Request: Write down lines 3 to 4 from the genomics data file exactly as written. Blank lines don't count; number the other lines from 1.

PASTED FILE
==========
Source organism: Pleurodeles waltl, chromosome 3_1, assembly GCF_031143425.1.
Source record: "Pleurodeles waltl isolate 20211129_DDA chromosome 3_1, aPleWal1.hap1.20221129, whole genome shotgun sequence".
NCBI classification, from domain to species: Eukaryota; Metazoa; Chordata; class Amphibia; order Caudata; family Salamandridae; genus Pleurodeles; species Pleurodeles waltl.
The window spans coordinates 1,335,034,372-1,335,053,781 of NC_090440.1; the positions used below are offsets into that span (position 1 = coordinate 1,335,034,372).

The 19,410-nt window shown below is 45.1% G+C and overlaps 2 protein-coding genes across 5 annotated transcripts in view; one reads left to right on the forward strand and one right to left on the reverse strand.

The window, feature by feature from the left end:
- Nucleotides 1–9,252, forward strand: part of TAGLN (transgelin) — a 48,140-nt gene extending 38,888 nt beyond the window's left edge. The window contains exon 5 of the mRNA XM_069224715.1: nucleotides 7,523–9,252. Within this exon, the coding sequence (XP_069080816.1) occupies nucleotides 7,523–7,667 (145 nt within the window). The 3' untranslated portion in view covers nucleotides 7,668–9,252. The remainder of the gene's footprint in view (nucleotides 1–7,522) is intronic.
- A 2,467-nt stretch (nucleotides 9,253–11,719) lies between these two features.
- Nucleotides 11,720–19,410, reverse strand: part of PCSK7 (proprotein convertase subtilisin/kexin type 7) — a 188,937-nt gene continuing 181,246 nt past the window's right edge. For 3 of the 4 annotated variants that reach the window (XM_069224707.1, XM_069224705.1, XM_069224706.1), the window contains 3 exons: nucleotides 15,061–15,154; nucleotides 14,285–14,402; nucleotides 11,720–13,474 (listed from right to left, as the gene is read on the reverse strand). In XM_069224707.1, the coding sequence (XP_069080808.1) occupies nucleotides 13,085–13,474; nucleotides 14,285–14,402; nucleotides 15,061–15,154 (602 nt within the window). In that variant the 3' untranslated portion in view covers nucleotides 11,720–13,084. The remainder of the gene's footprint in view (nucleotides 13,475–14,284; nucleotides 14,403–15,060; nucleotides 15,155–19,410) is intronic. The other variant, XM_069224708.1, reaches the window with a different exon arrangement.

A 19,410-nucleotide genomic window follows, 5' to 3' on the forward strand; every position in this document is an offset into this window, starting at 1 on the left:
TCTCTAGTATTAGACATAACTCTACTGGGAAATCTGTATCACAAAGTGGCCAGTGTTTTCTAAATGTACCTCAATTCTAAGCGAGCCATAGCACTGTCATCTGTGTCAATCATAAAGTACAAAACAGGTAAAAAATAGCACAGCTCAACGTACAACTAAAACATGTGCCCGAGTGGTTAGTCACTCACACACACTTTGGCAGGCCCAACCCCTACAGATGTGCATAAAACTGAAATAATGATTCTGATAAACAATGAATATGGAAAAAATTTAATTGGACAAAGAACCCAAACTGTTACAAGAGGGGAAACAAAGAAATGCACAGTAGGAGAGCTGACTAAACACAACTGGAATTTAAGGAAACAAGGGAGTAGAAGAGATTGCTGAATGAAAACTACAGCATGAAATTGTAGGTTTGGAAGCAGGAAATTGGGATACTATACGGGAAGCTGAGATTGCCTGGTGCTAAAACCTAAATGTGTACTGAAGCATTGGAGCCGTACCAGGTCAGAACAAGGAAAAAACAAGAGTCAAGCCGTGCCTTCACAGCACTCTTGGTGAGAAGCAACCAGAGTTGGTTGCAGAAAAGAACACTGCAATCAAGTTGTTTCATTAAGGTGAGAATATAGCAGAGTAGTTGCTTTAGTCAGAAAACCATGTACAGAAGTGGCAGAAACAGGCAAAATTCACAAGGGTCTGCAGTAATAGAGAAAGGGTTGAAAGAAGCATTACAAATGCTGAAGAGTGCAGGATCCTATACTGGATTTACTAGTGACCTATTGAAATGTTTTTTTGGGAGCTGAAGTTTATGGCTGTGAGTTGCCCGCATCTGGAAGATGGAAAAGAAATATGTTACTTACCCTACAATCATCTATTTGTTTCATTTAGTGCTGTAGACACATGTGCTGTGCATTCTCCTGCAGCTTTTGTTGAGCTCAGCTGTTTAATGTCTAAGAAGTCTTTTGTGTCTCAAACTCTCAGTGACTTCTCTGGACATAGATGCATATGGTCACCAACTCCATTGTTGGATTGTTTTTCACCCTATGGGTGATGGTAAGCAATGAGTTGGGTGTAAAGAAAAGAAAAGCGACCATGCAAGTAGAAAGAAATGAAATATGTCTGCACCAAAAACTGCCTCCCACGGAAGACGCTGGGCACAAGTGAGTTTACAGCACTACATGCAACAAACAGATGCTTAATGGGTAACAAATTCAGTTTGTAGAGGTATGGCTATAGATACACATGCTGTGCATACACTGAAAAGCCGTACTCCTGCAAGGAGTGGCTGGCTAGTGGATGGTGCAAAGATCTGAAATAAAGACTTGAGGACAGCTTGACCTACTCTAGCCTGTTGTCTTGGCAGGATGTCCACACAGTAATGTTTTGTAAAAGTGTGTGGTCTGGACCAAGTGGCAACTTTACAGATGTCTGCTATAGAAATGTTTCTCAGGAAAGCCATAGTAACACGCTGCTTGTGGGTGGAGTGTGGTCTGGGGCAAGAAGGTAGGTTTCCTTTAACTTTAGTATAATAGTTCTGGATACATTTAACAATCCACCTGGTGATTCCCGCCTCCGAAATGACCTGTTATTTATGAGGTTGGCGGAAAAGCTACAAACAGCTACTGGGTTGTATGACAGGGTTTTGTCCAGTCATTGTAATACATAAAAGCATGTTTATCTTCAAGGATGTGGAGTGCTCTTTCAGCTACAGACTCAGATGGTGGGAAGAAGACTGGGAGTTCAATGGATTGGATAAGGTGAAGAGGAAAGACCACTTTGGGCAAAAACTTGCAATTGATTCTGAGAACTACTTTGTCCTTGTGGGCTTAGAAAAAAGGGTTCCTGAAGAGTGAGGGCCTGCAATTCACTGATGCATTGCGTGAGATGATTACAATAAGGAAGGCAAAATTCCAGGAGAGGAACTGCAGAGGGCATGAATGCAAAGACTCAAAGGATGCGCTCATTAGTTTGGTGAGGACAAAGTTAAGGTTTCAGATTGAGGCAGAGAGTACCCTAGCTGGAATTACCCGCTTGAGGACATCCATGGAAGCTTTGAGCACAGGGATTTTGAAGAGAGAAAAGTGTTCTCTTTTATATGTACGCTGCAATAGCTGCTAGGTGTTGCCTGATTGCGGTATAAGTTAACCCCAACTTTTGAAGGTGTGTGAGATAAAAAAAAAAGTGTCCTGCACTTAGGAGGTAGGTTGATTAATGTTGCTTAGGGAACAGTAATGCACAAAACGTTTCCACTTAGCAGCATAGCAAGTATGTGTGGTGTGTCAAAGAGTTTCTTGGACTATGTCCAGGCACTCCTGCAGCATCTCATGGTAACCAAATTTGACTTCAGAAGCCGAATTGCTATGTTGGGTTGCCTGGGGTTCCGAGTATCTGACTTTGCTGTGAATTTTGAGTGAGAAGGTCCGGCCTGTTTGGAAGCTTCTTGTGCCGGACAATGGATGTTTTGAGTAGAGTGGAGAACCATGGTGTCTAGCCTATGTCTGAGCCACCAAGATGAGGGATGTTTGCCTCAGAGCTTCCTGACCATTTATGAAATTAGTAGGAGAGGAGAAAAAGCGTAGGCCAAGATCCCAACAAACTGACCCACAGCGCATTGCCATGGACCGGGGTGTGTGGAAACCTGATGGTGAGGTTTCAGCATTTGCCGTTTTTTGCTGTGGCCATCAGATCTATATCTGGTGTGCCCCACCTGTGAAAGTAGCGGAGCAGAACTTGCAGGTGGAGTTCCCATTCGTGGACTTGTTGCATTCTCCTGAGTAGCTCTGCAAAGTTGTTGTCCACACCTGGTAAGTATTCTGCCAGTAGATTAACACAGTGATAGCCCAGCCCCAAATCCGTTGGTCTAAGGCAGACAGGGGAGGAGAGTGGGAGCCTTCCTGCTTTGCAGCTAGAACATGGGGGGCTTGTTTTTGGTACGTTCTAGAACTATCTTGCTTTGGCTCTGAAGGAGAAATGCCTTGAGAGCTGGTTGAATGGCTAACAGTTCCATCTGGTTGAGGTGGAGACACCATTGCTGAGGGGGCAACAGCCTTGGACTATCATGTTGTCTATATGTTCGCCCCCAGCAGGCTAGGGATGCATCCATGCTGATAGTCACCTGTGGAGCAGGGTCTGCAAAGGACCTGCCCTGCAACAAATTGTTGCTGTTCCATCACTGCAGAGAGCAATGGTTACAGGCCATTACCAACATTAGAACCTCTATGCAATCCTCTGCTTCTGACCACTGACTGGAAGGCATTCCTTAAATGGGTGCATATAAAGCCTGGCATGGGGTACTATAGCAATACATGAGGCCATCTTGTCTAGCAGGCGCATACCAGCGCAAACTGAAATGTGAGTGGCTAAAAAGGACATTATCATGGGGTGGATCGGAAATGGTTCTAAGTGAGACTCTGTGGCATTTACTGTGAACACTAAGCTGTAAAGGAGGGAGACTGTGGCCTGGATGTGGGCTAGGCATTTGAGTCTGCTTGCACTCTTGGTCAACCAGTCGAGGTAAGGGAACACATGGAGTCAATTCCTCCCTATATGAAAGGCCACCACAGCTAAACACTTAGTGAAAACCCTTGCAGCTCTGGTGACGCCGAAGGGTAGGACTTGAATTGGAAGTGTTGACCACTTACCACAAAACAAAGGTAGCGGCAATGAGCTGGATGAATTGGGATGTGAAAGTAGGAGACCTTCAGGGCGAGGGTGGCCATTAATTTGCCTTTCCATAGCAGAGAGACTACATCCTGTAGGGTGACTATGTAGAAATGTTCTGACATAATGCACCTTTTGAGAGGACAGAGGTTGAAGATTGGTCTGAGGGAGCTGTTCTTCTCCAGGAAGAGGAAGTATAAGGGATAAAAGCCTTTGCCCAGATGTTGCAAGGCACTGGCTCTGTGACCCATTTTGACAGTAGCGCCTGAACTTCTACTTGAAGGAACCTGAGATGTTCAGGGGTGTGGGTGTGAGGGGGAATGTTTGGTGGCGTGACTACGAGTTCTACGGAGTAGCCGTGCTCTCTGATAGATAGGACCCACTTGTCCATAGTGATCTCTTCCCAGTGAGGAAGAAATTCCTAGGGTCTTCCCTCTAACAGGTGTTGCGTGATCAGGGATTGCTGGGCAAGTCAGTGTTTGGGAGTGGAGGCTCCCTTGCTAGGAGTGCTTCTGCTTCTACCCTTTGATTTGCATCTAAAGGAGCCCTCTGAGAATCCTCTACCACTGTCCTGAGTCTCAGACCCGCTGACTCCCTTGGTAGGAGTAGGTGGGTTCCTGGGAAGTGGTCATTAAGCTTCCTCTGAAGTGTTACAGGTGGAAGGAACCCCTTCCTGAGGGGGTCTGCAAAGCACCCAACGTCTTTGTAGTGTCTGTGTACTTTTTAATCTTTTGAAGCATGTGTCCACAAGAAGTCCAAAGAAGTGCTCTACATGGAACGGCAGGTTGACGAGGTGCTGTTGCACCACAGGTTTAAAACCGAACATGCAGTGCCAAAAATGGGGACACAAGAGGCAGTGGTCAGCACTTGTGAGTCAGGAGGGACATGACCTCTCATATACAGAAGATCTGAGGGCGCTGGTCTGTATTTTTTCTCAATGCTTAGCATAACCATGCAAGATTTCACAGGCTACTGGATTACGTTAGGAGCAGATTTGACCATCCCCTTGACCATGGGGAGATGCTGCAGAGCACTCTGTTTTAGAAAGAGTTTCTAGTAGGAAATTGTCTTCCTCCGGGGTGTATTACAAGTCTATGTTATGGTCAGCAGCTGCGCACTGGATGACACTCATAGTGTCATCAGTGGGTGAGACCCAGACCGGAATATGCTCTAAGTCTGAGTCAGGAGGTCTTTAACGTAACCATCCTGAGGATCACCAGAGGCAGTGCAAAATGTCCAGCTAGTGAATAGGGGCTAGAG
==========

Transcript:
NCBI classification, from domain to species: Eukaryota; Metazoa; Chordata; class Amphibia; order Caudata; family Salamandridae; genus Pleurodeles; species Pleurodeles waltl.
The window spans coordinates 1,335,034,372-1,335,053,781 of NC_090440.1; the positions used below are offsets into that span (position 1 = coordinate 1,335,034,372).